Education and Schools in South Africa

The South African education system consists of independent schools and government schools.

Private education is far more expensive than public education but offers exceptional standards. These schools are attended mostly by children from middle- and high-income families.  

Government schools are controlled by provincial education departments and standards vary widely. Former Model C schools are government schools that are administrated and largely funded by a governing body of parents and alumni. Some of the country’s best schools fall into this category, and fees are somewhere between private and regular government school fees.

There are also a number of reputable universities in South Africa. The best among these are the University of Cape Town, the University of the Witwatersrand and the University of Stellenbosch, all of which regularly feature in international rankings.


Public schools in South Africa

Many of South Africa's public schools depend on the government for funding and supplies. Each province is responsible for ensuring its schools are equipped and have enough money to run properly. As a result, standards vary immensely, depending on the efficiency and wealth of the province.

Overall, with a serious lack of financing and monitoring from the government, many children receive low standards of education through a lack of qualified teachers and sometimes an outright absence of equipment in classrooms. Due to these shortcomings, parents that can afford it prefer to send their children to private schools.

In the bigger cities, public school standards are generally better and in some cases may meet expat requirements. Public schools draw students and funds from their suburbs and, in general, wealthier areas have better schools.

Former Model C schools

The best government schools are partially administrated and funded by parents and a governing body. Known as “Model C” schools during the apartheid era, the name has stuck and the best of them continue to offer good facilities and high academic standards.


Private schools in South Africa

With the exception of some expats living in high-income areas, most seek private education for their children. Depending on their location, expats are spoilt for choice when it comes to private schools.

Many private schools have religious origins and aim to provide pupils with a spiritual foundation to complement their academic offerings. Others subscribe to a particular learning philosophy.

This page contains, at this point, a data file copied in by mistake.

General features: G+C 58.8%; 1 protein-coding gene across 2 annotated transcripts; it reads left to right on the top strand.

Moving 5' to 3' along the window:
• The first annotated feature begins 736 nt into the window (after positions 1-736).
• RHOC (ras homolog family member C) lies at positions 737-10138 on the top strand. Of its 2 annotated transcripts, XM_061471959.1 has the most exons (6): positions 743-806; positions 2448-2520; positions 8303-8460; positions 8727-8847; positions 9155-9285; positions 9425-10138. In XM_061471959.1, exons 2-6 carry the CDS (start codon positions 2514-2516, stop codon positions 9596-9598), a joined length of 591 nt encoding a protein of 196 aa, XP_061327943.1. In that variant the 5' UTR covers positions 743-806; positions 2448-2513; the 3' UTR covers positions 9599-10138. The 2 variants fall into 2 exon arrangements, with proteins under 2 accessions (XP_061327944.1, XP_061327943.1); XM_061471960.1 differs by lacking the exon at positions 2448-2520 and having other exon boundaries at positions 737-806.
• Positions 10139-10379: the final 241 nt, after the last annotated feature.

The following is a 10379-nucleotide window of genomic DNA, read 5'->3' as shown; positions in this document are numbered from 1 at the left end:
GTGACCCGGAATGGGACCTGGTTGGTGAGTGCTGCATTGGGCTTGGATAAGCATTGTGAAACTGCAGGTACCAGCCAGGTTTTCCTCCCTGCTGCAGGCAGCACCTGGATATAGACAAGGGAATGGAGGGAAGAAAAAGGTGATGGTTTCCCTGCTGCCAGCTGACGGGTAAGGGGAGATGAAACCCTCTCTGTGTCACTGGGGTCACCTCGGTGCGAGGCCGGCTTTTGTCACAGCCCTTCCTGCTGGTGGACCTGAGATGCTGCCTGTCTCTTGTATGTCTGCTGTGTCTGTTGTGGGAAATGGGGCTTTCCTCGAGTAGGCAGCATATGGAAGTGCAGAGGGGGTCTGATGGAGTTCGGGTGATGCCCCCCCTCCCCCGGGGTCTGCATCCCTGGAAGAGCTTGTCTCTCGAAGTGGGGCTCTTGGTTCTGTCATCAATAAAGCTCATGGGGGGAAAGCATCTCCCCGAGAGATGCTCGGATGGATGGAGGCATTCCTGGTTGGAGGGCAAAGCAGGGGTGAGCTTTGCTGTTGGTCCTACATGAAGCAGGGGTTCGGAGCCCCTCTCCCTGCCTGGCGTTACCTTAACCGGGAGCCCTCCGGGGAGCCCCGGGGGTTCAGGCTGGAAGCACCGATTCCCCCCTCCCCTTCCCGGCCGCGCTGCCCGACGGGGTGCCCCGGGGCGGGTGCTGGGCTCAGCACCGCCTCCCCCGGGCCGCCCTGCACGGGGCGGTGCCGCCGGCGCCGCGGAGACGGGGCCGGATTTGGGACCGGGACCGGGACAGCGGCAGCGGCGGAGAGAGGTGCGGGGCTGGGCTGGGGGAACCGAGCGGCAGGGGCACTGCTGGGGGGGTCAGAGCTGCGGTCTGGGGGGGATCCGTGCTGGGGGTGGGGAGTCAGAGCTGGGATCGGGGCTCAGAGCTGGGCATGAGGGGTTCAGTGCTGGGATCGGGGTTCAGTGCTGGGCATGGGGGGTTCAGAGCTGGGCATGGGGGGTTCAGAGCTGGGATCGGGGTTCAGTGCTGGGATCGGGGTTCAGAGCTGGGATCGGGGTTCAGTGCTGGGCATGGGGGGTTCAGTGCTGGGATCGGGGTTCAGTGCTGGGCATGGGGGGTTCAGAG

Similar to other countries, private schools generally have better facilities, smaller classes and a larger selection of extra-curricular activities. This is also true of international schools in South Africa.


International schools in South Africa

There are a number of international schools in South Africa that offer a variety of globally recognised curricula, such as that of the UK, the US or the International Baccalaureate. Many expat parents find that international schools offer a sense of familiarity and continuity to children who are able to carry on with their home curricula. International schools are also a great way to meet fellow expat families.

However, there are two major downsides to international schooling. Firstly, fees can be exorbitant, and secondly, it can often be difficult to secure a place in some of the more popular schools. To stand the best chance at being admitted, parents should start the application process as early as possible. To mitigate costs, expats moving to South Africa for work should try asking for provision for school fees as part of their relocation package.


Homeschooling in South Africa

Homeschooling is increasingly popular with expat parents wanting to educate their children in South Africa. To do this, they have to apply to the head of the relevant provincial Department of Education and register their child. The lessons they offer must follow Department guidelines and records of the child’s coursework must be maintained.

Tracy Power Our Expat Expert

Tracy is a freelance writer who valiantly attempts to hold the fort at home, while her husband tackles adventures in big boy camps all over the world. She and her daughters count the sleeps until his return, and hope he doesn’t notice the extra pets they snuck in while he was away.

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